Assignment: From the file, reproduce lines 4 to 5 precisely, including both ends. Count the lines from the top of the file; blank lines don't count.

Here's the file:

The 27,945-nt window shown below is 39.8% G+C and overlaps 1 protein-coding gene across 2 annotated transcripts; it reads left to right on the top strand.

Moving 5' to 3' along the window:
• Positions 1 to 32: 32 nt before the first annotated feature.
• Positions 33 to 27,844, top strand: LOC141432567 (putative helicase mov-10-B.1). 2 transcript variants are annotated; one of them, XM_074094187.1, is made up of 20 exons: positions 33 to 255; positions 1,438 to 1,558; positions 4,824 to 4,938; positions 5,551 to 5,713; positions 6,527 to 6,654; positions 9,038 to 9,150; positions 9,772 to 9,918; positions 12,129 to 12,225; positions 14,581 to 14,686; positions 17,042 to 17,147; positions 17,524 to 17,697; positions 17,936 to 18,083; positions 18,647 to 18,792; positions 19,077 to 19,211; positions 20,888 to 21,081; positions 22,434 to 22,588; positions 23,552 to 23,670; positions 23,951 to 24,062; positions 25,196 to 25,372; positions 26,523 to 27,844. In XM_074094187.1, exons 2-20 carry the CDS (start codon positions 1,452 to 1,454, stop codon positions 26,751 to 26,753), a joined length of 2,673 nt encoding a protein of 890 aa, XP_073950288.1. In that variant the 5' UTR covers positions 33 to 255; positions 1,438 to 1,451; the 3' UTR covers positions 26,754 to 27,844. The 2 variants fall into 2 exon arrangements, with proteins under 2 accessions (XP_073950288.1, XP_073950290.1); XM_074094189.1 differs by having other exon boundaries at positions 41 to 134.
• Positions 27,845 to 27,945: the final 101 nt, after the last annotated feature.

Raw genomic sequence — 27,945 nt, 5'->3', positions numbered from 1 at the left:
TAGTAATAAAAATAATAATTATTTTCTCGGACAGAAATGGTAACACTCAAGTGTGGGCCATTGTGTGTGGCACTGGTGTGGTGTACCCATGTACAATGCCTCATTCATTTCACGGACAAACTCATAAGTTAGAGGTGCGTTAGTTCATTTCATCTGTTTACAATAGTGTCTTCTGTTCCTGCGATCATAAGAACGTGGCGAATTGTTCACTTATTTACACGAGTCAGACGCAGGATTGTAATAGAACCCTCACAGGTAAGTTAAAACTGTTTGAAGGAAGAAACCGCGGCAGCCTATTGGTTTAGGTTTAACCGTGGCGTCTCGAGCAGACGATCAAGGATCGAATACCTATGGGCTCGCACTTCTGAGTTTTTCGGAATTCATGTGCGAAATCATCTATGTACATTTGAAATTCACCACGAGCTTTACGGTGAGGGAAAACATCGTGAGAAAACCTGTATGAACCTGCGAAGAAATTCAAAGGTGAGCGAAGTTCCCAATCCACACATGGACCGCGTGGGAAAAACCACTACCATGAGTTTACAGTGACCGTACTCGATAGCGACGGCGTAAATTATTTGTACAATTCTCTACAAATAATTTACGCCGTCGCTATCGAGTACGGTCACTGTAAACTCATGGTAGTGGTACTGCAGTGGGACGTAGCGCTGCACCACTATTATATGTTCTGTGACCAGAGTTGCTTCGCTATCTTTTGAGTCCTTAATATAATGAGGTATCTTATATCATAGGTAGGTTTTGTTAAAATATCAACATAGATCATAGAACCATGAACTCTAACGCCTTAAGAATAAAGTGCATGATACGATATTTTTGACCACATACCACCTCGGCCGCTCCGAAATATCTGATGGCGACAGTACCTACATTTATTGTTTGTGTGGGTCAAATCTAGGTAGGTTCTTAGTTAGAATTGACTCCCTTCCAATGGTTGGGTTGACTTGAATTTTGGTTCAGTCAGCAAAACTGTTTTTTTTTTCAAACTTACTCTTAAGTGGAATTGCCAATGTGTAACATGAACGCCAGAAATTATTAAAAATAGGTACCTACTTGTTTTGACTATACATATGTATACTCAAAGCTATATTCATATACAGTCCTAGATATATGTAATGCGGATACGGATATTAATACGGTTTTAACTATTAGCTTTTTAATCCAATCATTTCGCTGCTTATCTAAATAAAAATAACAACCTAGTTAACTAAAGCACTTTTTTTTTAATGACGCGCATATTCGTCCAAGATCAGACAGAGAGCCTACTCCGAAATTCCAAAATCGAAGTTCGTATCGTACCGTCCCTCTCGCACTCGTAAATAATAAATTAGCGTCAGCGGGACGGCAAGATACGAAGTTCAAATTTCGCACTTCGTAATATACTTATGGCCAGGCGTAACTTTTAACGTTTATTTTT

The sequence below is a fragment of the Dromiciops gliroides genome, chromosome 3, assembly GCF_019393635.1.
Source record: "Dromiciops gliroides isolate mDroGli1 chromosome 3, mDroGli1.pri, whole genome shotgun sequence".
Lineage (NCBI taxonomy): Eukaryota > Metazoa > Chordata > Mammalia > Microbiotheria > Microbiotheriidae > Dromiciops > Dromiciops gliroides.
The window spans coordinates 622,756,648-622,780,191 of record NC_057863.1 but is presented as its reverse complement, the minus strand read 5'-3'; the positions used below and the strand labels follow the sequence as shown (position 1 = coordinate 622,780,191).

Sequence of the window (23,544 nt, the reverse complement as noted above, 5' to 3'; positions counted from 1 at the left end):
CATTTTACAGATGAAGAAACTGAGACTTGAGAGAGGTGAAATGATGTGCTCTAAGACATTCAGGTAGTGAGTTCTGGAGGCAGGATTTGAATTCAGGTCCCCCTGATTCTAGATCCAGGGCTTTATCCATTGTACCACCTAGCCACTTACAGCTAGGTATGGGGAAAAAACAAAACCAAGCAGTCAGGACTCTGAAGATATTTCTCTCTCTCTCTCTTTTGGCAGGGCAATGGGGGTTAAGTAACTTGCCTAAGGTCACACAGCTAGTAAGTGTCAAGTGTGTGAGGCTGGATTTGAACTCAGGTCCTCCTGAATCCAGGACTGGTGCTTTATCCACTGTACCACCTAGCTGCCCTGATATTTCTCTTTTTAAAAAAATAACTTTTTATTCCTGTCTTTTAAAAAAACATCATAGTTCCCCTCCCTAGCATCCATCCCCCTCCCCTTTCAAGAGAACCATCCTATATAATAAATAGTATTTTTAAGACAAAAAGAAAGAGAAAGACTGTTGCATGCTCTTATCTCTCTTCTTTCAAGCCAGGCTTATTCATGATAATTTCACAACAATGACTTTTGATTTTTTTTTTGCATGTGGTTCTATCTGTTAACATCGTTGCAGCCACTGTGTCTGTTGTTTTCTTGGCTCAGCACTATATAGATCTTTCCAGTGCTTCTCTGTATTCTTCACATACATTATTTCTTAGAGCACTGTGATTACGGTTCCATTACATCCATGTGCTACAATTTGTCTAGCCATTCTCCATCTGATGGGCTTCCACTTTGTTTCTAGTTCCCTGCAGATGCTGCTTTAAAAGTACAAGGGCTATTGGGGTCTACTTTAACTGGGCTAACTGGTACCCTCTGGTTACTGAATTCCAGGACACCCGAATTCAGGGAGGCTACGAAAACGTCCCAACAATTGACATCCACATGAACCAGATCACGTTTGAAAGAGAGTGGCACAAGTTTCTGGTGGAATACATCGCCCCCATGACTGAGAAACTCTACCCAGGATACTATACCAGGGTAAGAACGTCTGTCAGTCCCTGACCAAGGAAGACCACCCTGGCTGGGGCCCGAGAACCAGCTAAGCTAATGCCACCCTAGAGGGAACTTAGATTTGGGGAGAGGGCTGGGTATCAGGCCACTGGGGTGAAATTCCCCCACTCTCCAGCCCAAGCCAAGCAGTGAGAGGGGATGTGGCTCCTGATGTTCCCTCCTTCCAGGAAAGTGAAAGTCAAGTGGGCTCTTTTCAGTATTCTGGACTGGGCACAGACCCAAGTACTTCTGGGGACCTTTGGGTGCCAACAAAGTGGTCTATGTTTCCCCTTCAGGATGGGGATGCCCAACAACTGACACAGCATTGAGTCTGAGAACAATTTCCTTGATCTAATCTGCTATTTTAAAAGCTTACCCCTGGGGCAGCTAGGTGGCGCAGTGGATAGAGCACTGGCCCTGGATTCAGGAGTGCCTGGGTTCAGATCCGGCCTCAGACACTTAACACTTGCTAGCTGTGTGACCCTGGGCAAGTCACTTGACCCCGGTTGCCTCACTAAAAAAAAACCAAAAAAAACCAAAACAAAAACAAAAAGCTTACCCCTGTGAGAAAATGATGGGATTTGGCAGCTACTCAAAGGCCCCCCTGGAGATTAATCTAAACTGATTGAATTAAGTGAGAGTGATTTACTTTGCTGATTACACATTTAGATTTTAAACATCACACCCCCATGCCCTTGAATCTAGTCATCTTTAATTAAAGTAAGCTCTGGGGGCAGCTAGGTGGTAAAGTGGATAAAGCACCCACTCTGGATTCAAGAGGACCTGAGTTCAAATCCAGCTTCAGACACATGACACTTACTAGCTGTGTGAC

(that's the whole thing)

• Positions 33 to 27,844, top strand: LOC141432567 (putative helicase mov-10-B.1). 2 transcript variants are annotated; one of them, XM_074094187.1, is made up of 20 exons: positions 33 to 255; positions 1,438 to 1,558; positions 4,824 to 4,938; positions 5,551 to 5,713; positions 6,527 to 6,654; positions 9,038 to 9,150; positions 9,772 to 9,918; positions 12,129 to 12,225; positions 14,581 to 14,686; positions 17,042 to 17,147; positions 17,524 to 17,697; positions 17,936 to 18,083; positions 18,647 to 18,792; positions 19,077 to 19,211; positions 20,888 to 21,081; positions 22,434 to 22,588; positions 23,552 to 23,670; positions 23,951 to 24,062; positions 25,196 to 25,372; positions 26,523 to 27,844. In XM_074094187.1, exons 2-20 carry the CDS (start codon positions 1,452 to 1,454, stop codon positions 26,751 to 26,753), a joined length of 2,673 nt encoding a protein of 890 aa, XP_073950288.1. In that variant the 5' UTR covers positions 33 to 255; positions 1,438 to 1,451; the 3' UTR covers positions 26,754 to 27,844. The 2 variants fall into 2 exon arrangements, with proteins under 2 accessions (XP_073950288.1, XP_073950290.1); XM_074094189.1 differs by having other exon boundaries at positions 41 to 134.
• Positions 27,845 to 27,945: the final 101 nt, after the last annotated feature.